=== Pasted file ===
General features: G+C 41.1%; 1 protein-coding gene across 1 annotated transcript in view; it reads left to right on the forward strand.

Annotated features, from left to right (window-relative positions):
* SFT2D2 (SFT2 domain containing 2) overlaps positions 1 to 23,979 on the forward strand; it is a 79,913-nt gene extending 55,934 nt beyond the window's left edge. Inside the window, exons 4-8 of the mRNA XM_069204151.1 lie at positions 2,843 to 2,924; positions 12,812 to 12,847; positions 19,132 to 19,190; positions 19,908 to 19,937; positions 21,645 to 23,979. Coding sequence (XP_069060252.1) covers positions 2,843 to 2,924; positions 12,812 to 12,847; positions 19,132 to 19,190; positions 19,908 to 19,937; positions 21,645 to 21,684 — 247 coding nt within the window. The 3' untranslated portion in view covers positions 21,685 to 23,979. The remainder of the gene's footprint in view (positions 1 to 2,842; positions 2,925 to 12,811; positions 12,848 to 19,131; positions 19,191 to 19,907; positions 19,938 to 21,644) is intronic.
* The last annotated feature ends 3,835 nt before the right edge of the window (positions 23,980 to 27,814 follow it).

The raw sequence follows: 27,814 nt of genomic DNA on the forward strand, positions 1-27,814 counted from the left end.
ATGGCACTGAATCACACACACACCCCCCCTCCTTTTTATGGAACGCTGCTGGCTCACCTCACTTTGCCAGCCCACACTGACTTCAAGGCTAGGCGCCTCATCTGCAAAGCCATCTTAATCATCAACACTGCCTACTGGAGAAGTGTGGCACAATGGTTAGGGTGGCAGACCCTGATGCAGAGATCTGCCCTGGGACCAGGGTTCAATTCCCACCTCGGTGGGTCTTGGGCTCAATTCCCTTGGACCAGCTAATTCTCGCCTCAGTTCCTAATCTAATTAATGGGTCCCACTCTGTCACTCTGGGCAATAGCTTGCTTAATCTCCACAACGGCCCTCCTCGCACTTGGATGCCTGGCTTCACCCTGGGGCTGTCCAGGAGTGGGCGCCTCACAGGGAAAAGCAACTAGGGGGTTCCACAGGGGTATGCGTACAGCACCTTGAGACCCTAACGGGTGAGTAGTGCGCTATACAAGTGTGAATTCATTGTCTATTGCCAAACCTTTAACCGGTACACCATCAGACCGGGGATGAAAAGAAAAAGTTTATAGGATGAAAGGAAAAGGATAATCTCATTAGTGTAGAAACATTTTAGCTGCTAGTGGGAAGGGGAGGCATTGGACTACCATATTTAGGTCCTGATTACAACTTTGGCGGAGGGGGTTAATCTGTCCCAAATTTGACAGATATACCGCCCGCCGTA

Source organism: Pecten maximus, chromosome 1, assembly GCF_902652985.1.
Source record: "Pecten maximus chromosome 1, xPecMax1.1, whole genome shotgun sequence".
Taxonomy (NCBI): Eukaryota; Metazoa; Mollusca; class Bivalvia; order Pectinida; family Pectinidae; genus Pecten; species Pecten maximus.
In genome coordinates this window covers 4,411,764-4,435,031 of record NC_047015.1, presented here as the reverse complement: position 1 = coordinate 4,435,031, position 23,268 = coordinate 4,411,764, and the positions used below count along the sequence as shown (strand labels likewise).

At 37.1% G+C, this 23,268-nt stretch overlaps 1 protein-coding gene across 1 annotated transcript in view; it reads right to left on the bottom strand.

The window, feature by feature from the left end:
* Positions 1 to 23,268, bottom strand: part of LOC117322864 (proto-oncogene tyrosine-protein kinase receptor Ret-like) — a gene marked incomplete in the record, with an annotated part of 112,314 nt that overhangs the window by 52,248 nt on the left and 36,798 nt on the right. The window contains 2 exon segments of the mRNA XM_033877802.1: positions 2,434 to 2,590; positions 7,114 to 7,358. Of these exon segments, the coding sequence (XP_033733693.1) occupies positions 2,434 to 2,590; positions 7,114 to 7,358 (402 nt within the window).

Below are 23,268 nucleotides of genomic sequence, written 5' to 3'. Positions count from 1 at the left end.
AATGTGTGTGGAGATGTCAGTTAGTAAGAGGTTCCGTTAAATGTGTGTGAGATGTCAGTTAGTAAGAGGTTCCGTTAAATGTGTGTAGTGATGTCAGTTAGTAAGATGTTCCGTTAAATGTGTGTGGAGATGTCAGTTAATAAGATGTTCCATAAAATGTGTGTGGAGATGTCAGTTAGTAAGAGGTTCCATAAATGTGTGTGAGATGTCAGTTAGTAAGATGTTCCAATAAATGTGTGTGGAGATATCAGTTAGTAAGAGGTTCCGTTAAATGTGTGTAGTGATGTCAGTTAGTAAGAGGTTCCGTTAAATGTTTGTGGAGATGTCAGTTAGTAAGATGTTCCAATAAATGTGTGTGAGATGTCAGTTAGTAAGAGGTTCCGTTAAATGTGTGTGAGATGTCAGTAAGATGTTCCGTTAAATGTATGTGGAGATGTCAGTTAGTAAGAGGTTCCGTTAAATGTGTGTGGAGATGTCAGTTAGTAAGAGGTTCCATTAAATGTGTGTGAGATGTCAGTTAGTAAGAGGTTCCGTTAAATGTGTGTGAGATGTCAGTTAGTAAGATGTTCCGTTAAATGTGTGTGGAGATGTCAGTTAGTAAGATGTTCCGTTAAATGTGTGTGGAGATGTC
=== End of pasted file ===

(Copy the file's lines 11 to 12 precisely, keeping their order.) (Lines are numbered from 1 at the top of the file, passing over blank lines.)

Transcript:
At 37.1% G+C, this 23,268-nt stretch overlaps 1 protein-coding gene across 1 annotated transcript in view; it reads right to left on the bottom strand.

The window, feature by feature from the left end: